The Sub-Committee on Education, Skills and the Economy has launched an inquiry that will look at the merits of government apprenticeship reforms. Neil Carmichael and Iain Wright explain what it will be focusing on and why they keen to collect views from people across the sector.

As a nation, we need to do more to equip our young people with the skills to compete in a modern economy.

Apprenticeships have an incredibly important part to play in achieving this goal and, as chairs of the Education and Business Committees, we are committed to playing a constructive role in helping Government to drive up the numbers of young people earning technical qualifications which are of good quality.

The Government has embarked on a number of reforms affecting apprenticeships.

But there remains considerable uncertainty about how the apprenticeship system is going to work in the future. This makes it an opportune time for the committee on Education, Skills, and the Economy, to examine these matters.

The Government is committed to a target of 3m apprentices by 2020. As part of our inquiry, we shall be examining what the Government is doing to support the delivery of this target.

There is a genuine risk that training schemes will be rebadged to ensure the 3m target is met

While we welcome the Government’s commitment to boost the numbers of apprenticeships, the apparent lack of consultation with industry in setting the 3m target is worrying.

Given that industry will largely be responsible for delivering on this target, the issue of industry engagement on, and rationale for, the 3m target will certainly be an area of interest for our inquiry.

Boosting the numbers of people going into apprenticeships is vital but we also need to create a system which delivers with the very best standards in technical qualifications.

In a recent report, Ofsted said some learners on low-level, low-quality programmes were unaware that they were even on an apprenticeship and asked if these apprenticeships were really worthy of the name.

There is a genuine risk that training schemes will be rebadged and that apprenticeships will be watered down to ensure the 3m target is met.

As part of this inquiry we will want to examine issues around the quality of, and minimum standards for, apprenticeships, and how these standards can be enforced.

The Government has said it will establish an Institute for Apprenticeships which will be a “new employer-led body to set apprenticeship standards and ensure quality”.

Skills Minister Nick Boles has been keen to stress that the new body will be very much at arm’s length from the Government, but precisely what role the institute will play is not yet clear.

Employers and providers will have concerns about the move away from frameworks and as a committee we shall be examining how the new body will operate and how it fits within the wider education and training landscape.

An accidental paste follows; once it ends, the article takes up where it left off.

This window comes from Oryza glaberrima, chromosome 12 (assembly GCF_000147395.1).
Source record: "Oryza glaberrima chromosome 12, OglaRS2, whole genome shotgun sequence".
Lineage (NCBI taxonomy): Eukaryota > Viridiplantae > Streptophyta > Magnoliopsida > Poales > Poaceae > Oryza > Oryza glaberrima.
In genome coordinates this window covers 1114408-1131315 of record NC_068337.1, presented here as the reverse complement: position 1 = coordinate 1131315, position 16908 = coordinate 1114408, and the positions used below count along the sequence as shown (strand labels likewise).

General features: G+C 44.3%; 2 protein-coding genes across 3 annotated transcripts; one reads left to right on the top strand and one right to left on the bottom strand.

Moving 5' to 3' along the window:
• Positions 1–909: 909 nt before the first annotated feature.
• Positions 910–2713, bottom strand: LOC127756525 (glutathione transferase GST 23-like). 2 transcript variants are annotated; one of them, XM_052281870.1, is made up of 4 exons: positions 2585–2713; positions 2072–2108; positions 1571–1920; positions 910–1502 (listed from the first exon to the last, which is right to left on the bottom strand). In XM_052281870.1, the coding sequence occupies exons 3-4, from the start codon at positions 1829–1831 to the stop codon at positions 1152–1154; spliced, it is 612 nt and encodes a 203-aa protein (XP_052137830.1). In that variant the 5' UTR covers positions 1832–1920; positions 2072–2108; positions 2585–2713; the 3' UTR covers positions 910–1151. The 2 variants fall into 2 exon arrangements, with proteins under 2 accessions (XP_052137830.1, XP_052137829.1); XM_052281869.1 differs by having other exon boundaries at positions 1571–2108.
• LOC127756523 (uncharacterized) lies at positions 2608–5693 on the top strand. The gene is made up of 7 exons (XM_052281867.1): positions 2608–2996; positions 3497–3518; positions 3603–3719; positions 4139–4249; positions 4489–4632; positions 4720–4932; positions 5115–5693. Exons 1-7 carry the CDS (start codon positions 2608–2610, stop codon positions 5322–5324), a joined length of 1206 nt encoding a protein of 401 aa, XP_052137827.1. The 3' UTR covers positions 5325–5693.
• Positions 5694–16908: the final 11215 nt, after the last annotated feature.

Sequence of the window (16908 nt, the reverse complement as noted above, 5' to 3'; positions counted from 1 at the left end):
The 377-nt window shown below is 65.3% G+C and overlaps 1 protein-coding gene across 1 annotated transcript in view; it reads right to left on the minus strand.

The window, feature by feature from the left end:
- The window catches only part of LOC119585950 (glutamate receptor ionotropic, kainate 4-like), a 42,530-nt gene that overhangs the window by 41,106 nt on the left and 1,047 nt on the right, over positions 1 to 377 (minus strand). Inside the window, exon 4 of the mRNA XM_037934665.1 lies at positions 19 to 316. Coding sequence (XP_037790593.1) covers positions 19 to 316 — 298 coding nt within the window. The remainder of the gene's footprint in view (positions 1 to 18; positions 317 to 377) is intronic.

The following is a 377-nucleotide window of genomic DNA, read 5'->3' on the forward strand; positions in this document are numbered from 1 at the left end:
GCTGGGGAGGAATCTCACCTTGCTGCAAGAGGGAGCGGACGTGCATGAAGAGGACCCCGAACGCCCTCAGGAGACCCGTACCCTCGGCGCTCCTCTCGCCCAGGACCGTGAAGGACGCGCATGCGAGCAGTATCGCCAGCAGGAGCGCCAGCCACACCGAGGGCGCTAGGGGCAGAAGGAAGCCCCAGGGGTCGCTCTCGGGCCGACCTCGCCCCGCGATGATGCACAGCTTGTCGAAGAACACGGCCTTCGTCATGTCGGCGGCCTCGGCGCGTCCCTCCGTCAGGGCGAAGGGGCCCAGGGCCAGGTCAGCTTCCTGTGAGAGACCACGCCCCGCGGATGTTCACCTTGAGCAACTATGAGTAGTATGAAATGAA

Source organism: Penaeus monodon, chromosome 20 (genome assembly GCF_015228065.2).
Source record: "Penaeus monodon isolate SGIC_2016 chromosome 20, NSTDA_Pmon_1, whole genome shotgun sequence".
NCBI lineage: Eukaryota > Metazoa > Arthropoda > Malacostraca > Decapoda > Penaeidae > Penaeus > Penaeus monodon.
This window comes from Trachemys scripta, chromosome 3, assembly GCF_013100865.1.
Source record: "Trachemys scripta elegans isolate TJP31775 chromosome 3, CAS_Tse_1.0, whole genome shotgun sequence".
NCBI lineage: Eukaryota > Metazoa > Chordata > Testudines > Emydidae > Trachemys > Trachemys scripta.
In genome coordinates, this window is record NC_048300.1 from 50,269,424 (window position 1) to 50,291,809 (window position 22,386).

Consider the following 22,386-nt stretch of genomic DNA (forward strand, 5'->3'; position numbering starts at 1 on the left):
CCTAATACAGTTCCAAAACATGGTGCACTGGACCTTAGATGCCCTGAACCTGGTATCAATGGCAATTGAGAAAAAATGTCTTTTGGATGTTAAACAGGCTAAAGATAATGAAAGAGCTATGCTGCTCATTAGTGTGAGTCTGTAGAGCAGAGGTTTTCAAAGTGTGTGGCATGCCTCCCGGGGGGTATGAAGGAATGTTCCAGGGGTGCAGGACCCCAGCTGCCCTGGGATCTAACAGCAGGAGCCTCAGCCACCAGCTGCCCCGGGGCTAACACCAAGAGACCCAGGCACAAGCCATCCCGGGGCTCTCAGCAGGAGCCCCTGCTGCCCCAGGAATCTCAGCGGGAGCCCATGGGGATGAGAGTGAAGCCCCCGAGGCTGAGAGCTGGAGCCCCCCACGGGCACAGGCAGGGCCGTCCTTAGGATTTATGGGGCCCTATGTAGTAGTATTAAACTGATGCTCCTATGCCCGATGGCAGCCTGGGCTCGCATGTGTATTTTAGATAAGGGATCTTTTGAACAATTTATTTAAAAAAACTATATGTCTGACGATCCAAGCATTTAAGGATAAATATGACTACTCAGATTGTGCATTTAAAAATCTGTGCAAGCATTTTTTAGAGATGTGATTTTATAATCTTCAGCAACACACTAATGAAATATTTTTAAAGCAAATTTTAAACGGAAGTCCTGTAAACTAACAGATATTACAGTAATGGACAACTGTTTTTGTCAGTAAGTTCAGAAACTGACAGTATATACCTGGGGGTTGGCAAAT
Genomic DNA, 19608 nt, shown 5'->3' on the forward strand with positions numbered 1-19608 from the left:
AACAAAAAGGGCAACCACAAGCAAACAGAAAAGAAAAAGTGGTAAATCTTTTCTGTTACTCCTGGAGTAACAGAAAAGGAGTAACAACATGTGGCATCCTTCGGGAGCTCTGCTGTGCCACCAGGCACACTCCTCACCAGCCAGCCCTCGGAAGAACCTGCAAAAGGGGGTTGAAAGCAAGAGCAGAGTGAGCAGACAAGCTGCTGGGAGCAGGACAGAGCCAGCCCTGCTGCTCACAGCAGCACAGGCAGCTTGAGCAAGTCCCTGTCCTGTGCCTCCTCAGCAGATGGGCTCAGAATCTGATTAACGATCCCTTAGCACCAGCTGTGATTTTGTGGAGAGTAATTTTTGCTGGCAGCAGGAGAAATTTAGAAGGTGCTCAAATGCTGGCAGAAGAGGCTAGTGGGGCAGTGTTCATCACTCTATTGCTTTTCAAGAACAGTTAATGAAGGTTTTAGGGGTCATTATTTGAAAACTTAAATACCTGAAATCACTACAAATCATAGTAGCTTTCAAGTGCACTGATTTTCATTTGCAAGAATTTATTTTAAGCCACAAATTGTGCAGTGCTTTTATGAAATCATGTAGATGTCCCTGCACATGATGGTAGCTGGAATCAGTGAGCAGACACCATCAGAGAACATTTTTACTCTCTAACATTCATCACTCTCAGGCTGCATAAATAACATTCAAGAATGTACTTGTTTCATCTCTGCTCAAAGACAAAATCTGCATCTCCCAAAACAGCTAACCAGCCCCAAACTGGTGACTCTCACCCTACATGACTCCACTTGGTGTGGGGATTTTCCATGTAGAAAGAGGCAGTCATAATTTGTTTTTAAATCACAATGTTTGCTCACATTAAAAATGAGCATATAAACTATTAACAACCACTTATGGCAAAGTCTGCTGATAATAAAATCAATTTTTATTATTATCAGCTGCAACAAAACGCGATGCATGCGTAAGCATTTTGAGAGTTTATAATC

The Government’s proposed apprenticeship levy is another area in need of urgent scrutiny.

There is still a distinct lack of detail on how the levy is going to be implemented and we shall be asking questions of ministers and hearing from industry and stakeholders about their views on the levy.

For businesses, colleges and students to have little idea of how the apprenticeship system is going to work in the future is hardly an ideal model on which to both increase the numbers of apprenticeships and to ensure that we have good quality technical qualifications.

Apprenticeships can provide valuable technical qualifications and a wonderful and exciting introduction to the work-place.

However, evidence from our careers advice inquiry so far suggests apprenticeships are not being well promoted by schools.

Colleges, for their part, often provide an important interface between business and education.

While Nick Boles has said it is not Government policy to “somehow drive people into” apprenticeships, we consider it vitally important that greater efforts are made to provide information about apprenticeships and encourage people, especially young people, to pursue this route if it suits them best.

The FE sector has an important role to play in helping to deliver good-quality apprenticeships and we are keen to hear your views, ideally before the written evidence deadline on Friday, March 18.

Visit to find out more.



Neil Carmichael is Conservative MP for Stroud, and Iain Wright is Labour MP for Hartlepool. They are both chairs of the Sub-Committee on Education, Skills and the Economy

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  1. Paul O'Neill

    A review into the changes and commitment is well overdue, there are a host of changes all rolled up together with limited time for any to be resolved, some will not be really needed such as Trailblazers which was a carrot to get big employers to the table for some film flam so they agreed with the rhetoric – unfortunately by default they were seen to support everything and to quote an old time SEMTA guy “be careful what you wish for, you might get it” and I think they’ve got it, but not what they really want.

    Time to get real ‘old time’ ex-apprentices involved who actually know what they are talking about and have 40 years experience in being an apprentice and delivering apprenticeships to thousands of people and hundreds of employers.